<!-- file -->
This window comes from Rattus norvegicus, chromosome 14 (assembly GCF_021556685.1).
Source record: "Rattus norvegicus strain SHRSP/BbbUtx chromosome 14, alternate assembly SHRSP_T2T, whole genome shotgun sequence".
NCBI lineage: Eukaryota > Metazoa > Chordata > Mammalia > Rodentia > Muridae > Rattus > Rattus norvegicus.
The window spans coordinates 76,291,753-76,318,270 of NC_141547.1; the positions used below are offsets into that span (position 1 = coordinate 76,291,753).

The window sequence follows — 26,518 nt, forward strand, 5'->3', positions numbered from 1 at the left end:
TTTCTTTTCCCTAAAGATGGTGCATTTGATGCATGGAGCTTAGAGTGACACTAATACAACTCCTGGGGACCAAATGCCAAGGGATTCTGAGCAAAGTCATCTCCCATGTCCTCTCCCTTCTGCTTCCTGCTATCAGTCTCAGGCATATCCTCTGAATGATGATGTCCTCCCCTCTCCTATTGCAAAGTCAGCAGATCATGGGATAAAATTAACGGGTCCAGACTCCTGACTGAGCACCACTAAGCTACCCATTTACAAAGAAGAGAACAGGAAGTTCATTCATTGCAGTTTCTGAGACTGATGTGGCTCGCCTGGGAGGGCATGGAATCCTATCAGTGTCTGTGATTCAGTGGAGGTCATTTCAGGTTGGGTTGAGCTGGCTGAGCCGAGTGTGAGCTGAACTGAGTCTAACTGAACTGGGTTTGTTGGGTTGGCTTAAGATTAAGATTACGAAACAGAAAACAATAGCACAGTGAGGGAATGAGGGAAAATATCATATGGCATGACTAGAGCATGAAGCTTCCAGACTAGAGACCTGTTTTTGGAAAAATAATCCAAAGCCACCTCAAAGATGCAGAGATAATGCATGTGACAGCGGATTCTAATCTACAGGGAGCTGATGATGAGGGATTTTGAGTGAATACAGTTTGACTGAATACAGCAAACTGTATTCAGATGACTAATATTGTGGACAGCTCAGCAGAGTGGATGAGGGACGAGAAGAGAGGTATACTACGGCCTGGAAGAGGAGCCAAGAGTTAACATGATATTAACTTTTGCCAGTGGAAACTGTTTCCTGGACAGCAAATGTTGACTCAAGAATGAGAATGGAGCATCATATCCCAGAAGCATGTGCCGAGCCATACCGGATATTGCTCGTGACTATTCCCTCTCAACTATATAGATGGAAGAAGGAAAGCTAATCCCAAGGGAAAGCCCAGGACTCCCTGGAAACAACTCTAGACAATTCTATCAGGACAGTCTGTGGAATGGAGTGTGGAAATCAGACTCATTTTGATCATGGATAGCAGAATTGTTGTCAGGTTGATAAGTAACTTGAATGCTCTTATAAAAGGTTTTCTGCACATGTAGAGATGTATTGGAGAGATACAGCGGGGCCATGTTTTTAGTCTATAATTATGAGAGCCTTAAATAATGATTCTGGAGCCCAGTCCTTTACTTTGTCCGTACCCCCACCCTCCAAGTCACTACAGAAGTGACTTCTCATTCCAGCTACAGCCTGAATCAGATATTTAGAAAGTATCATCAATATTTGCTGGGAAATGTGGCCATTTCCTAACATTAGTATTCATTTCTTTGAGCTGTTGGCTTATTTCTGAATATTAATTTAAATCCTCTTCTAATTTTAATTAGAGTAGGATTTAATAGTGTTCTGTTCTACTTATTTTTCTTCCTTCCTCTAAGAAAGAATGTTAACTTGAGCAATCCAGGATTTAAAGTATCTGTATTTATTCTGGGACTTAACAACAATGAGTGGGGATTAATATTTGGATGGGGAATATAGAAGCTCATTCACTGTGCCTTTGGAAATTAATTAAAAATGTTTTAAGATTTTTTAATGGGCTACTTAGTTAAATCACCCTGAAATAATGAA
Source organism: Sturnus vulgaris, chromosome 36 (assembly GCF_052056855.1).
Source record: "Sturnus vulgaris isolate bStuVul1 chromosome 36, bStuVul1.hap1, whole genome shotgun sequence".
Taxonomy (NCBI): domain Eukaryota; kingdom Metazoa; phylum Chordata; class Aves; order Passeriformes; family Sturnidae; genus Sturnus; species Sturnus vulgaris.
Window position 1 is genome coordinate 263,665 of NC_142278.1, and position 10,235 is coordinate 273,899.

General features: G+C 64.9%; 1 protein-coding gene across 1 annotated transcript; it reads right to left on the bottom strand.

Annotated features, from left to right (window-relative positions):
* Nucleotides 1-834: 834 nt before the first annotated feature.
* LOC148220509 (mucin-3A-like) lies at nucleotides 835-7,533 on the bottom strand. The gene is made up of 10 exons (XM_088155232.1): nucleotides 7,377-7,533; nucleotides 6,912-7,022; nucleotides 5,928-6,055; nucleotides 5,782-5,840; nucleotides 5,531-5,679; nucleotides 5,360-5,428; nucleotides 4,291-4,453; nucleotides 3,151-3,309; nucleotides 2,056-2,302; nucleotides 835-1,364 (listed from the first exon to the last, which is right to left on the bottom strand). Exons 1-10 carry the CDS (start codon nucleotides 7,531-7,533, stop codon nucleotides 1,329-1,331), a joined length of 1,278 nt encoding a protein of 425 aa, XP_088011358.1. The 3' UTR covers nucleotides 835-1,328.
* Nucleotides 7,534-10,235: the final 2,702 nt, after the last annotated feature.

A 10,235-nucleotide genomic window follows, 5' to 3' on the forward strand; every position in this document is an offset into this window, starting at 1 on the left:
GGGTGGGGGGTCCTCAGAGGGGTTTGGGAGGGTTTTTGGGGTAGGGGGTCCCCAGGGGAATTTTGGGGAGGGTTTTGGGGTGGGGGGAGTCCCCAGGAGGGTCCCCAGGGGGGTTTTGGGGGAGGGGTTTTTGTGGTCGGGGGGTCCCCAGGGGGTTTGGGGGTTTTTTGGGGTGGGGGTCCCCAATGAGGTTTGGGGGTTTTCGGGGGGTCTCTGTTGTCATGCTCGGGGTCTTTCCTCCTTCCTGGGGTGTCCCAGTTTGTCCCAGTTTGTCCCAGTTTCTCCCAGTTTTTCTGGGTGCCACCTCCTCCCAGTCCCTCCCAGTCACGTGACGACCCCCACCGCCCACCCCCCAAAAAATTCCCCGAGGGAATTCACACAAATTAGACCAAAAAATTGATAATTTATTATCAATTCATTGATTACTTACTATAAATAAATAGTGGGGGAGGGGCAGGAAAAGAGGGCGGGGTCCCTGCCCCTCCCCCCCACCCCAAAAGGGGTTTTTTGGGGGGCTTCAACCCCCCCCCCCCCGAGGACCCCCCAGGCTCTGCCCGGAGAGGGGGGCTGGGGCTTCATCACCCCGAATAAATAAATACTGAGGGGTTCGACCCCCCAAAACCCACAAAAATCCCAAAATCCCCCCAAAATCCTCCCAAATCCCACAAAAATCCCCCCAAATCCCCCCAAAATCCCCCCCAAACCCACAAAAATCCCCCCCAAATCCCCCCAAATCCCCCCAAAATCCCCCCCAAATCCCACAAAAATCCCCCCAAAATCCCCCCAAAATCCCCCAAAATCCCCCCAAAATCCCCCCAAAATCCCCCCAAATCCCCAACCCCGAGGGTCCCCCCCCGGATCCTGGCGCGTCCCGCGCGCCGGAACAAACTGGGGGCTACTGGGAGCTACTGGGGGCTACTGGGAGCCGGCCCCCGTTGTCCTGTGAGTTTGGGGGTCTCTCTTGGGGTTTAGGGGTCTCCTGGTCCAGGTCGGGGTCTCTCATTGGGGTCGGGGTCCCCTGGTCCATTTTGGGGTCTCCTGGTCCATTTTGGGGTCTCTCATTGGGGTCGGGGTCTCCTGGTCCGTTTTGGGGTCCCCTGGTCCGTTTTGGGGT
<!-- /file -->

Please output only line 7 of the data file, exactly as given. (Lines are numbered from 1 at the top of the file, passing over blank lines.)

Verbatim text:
Source organism: Sturnus vulgaris, chromosome 36 (assembly GCF_052056855.1).